A Wonderful Day in Taiji

By Ruth Williams
Cove Monitor
Ric O’Barry’s Dolphin Project

Today was a wonderful day in Taiji.  The boats went out bright and early as usual.  It was pretty chilly and slight wind.  But still good hunting weather.  We waited for a few hours at one of our look out points.  Our friend Sasha Alazy is an amazing communicator with everyone he comes in contact with.  He gives factual information and has a way of explaining things that make everyone stop and listen.  It was his first time watching the boats go out hunting.

After a few hours the boats were spotted out on the horizon and once again the sick feeling in my stomach came back.  We watched as the hunters struggled back and forth with these dolphins.  The pod was assumed to be Risso’s dolphins, although we could not be sure at this distance.

The pod was chased all the way by the lighthouse.  At this point, we almost lost all hope for them, because normally this is the point of no return.  But as soon as our hope started fading, an amazing thing happened.  We saw the hunters loose the pod!

But then the hunters quickly found them.  It was a cat and mouse chase.  The hunters were just watching and waiting for the dolphins to emerge.  But to our complete surprise, the dolphins disappeared one final time, and we saw the boats finally turn around and head back to harbor! I could not believe my eyes. Such an amazing feeling!

This was a wonderful victory for all of us, especially for the dolphins.  They may never know how close they were to certain death.

After the hunt was over I rushed Sasha to the train station to met with Hans Peter Roth, as they had a train to catch.  They have left Taiji victoriously!  I will miss them both.

As I returned to Taiji, I went and watched the Risso’s dolphins that were captured the other day while the rest of their family was murdered.  They are not doing well at all.  They huddle together in the middle of their sea pen just bobbing up and down in the water (spy hopping).  I was told they are not eating and that they are completely miserable.  My heart aches for them.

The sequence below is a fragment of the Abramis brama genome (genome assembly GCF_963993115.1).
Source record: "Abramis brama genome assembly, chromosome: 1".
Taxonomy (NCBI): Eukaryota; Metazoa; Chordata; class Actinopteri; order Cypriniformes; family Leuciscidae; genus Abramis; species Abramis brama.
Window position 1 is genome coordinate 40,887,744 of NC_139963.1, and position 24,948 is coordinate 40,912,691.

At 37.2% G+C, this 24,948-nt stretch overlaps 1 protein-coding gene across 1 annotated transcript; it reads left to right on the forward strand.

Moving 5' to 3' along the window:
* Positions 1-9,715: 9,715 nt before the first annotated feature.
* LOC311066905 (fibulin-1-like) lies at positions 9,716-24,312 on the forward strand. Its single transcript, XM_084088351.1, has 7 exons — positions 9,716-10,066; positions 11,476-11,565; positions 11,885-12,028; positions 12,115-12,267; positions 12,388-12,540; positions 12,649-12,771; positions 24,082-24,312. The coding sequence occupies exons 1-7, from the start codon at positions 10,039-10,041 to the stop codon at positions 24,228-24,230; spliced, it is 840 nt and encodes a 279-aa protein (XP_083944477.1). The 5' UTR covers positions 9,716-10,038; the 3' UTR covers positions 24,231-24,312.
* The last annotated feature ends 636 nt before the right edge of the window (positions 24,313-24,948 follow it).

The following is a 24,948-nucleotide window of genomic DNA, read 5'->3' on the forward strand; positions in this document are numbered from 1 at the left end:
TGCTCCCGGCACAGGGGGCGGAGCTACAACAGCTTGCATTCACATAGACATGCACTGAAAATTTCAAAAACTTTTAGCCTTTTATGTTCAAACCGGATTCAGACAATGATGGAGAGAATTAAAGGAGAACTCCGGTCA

I had to do one last stop before retreating to my hotel and that was to Dolphin Base where captive dolphins are held in sea pens and small tanks (smaller than swimming pools) so people can swim with them.  They are also trained to do tricks for dead fish.

The police today were quit nervous about me being there because there was about 30 high school student from Osaka that was there to swim with the dolphins for “educational purposes”.  I was told to not take any pictures by the police.  So I watched these poor dolphins do ridiculous tricks for these students.  They had to take them one by one around the sea pen while the students held on to their backs – I felt so sorry for dolphins.  I also felt bad for the students.  This is not education!

I headed back to the hotel after watching them for a while.  But on my way I felt like I had accomplished nothing, and I realized I had Japanese version of The Cove DVDs.   So I turned around, and, right as I walked up, the students were walking out of the Dolphin Base already changed back into their street clothes.  Police were not around, and I walked up to the students and started handing out the DVDs.  At first they would not take them, but then one person accepted my hand out and the rest followed.

Perfect timing and another victory for the day!

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About Ric O'Barry

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Ric O’Barry, Dolphin Project Founder & Director has worked on both sides of the captive dolphin issue, making him an invaluable asset in the efforts to end exploitation. He worked for 10 years within the dolphin captivity industry, and has spent the past 40 working against it.

In the 1960s, O’Barry was employed by the Miami Seaquarium, where he captured and trained dolphins, including the five dolphins who played the role of Flipper in the popular American TV-series of the same name. He also trained Hugo, the first orca kept in captivity east of the Mississippi. When Kathy, the dolphin who played Flipper most of the time, died in his arms, O’Barry realized that capturing dolphins and training them to perform silly tricks is simply wrong.

From that moment on, O’Barry knew what he must do with his life. On the first Earth Day, 1970, he launched a searing campaign against the multi-billion dollar dolphin captivity industry and has been going at it ever since.

Over the past 40 years, Ric O’Barry has rescued and rehabilitated dolphins in many countries around the world, including Haiti, Colombia, Guatemala, Nicaragua, Brazil, the Bahamas Islands and the United States. He is a leading voice in the fight to end brutal dolphin hunts in Japan, the Solomon Islands, the Faroe Islands, and wherever else they occur.

O’Barry has been recognized by many national and international entities for his dedicated efforts, such as being voted Huffington Post’s 2010 Most Influential Green Game Changer, and being listed on O Magazine’s 2010 Power List – Men We Admire for his “Power of Passion.” O’Barry received an Environmental Achievement Award, presented by the United States Committee for the United Nations Environmental Program. He has done countless interviews with such prestigious news programs as Larry King Live, Anderson Cooper 360, the Mike Huckabee Show, and the Oprah Winfrey Show.

His book Behind the Dolphin Smile was published in 1989; a second book, To Free A Dolphin was published in September 2000. Both of them are about his work and dedication. He is the star of the Academy Award-winning documentary The Cove and the Animal Planet television series Blood Dolphin$.

Author: Ric O'Barry
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